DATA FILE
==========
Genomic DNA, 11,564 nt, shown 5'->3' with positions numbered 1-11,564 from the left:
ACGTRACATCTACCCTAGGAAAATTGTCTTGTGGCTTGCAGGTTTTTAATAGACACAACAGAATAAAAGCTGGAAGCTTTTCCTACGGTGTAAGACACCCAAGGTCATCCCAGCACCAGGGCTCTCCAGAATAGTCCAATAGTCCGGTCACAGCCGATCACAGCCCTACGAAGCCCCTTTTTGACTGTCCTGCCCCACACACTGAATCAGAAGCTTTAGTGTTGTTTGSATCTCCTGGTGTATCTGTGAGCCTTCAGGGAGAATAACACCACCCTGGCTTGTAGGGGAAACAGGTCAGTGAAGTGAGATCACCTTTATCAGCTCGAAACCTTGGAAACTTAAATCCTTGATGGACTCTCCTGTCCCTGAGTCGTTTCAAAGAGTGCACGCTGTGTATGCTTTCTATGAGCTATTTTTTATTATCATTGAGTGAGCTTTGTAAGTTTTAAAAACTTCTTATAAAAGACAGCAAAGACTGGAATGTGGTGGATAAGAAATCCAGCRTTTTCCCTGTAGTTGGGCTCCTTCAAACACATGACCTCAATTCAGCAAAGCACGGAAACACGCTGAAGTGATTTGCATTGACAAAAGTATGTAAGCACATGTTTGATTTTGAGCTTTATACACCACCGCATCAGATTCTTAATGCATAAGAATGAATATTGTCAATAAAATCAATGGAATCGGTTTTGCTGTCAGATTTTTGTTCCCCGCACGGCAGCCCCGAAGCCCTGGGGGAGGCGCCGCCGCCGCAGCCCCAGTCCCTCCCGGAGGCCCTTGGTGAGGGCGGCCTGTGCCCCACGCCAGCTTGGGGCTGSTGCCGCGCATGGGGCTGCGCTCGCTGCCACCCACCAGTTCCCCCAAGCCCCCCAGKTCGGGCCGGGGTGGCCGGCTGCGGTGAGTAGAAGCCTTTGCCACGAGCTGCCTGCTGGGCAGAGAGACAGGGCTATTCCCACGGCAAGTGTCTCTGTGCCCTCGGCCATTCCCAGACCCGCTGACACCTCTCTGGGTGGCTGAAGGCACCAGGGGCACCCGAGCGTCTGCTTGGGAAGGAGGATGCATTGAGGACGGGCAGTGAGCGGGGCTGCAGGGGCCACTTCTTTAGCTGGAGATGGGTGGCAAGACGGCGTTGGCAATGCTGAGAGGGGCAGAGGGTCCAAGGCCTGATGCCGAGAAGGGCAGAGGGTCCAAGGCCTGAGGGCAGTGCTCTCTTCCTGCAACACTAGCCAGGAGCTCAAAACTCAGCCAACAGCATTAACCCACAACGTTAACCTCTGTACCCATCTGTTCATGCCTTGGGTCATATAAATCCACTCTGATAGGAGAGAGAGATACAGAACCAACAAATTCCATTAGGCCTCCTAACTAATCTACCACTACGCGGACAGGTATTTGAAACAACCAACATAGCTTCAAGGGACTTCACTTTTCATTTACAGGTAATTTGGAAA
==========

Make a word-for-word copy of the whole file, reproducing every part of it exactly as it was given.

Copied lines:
Genomic DNA, 11,564 nt, shown 5'->3' with positions numbered 1-11,564 from the left:
ACGTRACATCTACCCTAGGAAAATTGTCTTGTGGCTTGCAGGTTTTTAATAGACACAACAGAATAAAAGCTGGAAGCTTTTCCTACGGTGTAAGACACCCAAGGTCATCCCAGCACCAGGGCTCTCCAGAATAGTCCAATAGTCCGGTCACAGCCGATCACAGCCCTACGAAGCCCCTTTTTGACTGTCCTGCCCCACACACTGAATCAGAAGCTTTAGTGTTGTTTGSATCTCCTGGTGTATCTGTGAGCCTTCAGGGAGAATAACACCACCCTGGCTTGTAGGGGAAACAGGTCAGTGAAGTGAGATCACCTTTATCAGCTCGAAACCTTGGAAACTTAAATCCTTGATGGACTCTCCTGTCCCTGAGTCGTTTCAAAGAGTGCACGCTGTGTATGCTTTCTATGAGCTATTTTTTATTATCATTGAGTGAGCTTTGTAAGTTTTAAAAACTTCTTATAAAAGACAGCAAAGACTGGAATGTGGTGGATAAGAAATCCAGCRTTTTCCCTGTAGTTGGGCTCCTTCAAACACATGACCTCAATTCAGCAAAGCACGGAAACACGCTGAAGTGATTTGCATTGACAAAAGTATGTAAGCACATGTTTGATTTTGAGCTTTATACACCACCGCATCAGATTCTTAATGCATAAGAATGAATATTGTCAATAAAATCAATGGAATCGGTTTTGCTGTCAGATTTTTGTTCCCCGCACGGCAGCCCCGAAGCCCTGGGGGAGGCGCCGCCGCCGCAGCCCCAGTCCCTCCCGGAGGCCCTTGGTGAGGGCGGCCTGTGCCCCACGCCAGCTTGGGGCTGSTGCCGCGCATGGGGCTGCGCTCGCTGCCACCCACCAGTTCCCCCAAGCCCCCCAGKTCGGGCCGGGGTGGCCGGCTGCGGTGAGTAGAAGCCTTTGCCACGAGCTGCCTGCTGGGCAGAGAGACAGGGCTATTCCCACGGCAAGTGTCTCTGTGCCCTCGGCCATTCCCAGACCCGCTGACACCTCTCTGGGTGGCTGAAGGCACCAGGGGCACCCGAGCGTCTGCTTGGGAAGGAGGATGCATTGAGGACGGGCAGTGAGCGGGGCTGCAGGGGCCACTTCTTTAGCTGGAGATGGGTGGCAAGACGGCGTTGGCAATGCTGAGAGGGGCAGAGGGTCCAAGGCCTGATGCCGAGAAGGGCAGAGGGTCCAAGGCCTGAGGGCAGTGCTCTCTTCCTGCAACACTAGCCAGGAGCTCAAAACTCAGCCAACAGCATTAACCCACAACGTTAACCTCTGTACCCATCTGTTCATGCCTTGGGTCATATAAATCCACTCTGATAGGAGAGAGAGATACAGAACCAACAAATTCCATTAGGCCTCCTAACTAATCTACCACTACGCGGACAGGTATTTGAAACAACCAACATAGCTTCAAGGGACTTCACTTTTCATTTACAGGTAATTTGGAAA